Physical Commas

The “deliberate tempo” Milton Sills writes of was one of two things I picked up on when I began watching silent comedy film sequences at cranking speed. The other performance facet was one that reminded me of something I learned from taking a semester of mime on college.

The slightly slower movement style is the one giveaway that most people pick up on when a silent movie is projected at a slower rate than it ought to be and was expected to be by the people who made it. But there’s something else that makes the overall performances seem slightly slower. It’s something that almost gives a slightly mechanical look to the movement.

Lobby card for Men of Steel (1926) starring Milton Sills. Image sourced from Heritage Auctions.

In mime, one of the things we learned to do was defining the invisible object we were taking ahold of. Not just defining it, physically suggesting the shape of the object with out movements, but — more importantly — separating that object-definition from what we next did with the object. There is a fraction of a section’s pause you need to insert between grabbing the invisible mug’s invisible handle and picking the invisible mug up. And again, after raising it to your mouth, before taking a mimed sip. And then another before removing it from your mouth, and when the mug is placed back on the table, and before removing your fingers from the mug handle. And so on.

Because without these little physical commas, you wind up with something of a blur of movement that the audience has a harder time of decoding. These pauses are what I noticed in watching silent films at cranking speed.

Not that objects needed being defined physically for the audience, since they weren’t being pantomimed, but so the movement would not zip by and be harder to decode or understand by the viewing audience. I don’t think this was a deliberate applicate of mime skills by actors in Silent Film, but rather was a borrowed technique from performing in huge theaters or circuses that everyone was already used to.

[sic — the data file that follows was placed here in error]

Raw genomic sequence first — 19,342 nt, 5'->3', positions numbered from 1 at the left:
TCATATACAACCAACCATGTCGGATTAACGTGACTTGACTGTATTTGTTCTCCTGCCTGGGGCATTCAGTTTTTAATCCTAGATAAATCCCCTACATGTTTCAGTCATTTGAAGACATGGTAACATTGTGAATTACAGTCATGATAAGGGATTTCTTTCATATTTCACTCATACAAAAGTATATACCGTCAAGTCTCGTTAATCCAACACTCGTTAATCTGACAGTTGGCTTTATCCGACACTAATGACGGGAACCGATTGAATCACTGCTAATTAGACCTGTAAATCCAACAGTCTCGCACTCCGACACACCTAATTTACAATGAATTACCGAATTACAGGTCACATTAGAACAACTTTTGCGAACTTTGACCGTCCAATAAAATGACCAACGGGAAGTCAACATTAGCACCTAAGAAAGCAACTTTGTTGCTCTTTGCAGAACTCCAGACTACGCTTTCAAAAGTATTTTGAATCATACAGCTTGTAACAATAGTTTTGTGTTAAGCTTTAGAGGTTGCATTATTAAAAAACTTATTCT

Sills’ reference to this in his article on motion picture acting, although not in as elaborate detail as I’ve outlined above, is key, as far as the adjustment of physical techniques for the speed-up of silent film:

Another essential feature of the screen actor’s technique is a careful spacing of significant items which constitute the sequence of the scene. One thing and one thing only must be done at a time, and this in a clean-cut and distinct style with no distracting, irrelevant or unnecessary movements.

Encyclopedia Brittanica (edition publ. 1929), Milton Sills on “Motion Picture Acting”, p. 861.

If you watch a silent film at 66% or 75% of projection speed, you’ll see these pauses. They’re kind of like the pop-and-lock you’ve seen in breakdancing and hip-hop, where individual segments of a dance move have been broken up into several bits.

There is no name for this technique as far as I’ve been able to determine from the many conversations I’ve had and silent-filmmaking experiments I’ve done over the last several years with clowns and physical comedy performers. But they all get what I’m talking about and when we’ve inserted these physical commas into actions, filmed them (digitally, of course) and then watched the footage sped up 35-50%, what we wind up with looks like Silent Film, and not just film that’s running faster.

I’ll discuss how this happens and why it works next…

  • To watch silent movies on DVD at a reduced speed, use VLC Media Player. YouTube also has a feature (click the gear icon) to adjust the speed.
  • To try the acting-for-sped-up-film technique, I highly recommend FilmicPro for iOS and Android.

The first post in this series is here.
The previous post (#50) to this one is here.
The next post (#52) is here.


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Craig R. Banks

Hello
I will have to try and see what you are talking about. Maybe try the 1915 Sherlock Holmes with William Gillette.
thanks again

Tom

“Comma.” “Pause.” My mime coach called it a “pick.” I called it a “stop” because coach said silently say “pick” each time we pause to define the object. I later realized the sprocket holes on film do the same thing – stop each frame so our eye/brain can pick out each movement for a split second. Otherwise there would just be a blur. (This is one of your best blogs!!)

David Johnson

In animation, these pauses have always been referred too as “holds”. They are essential to readability in animation, too.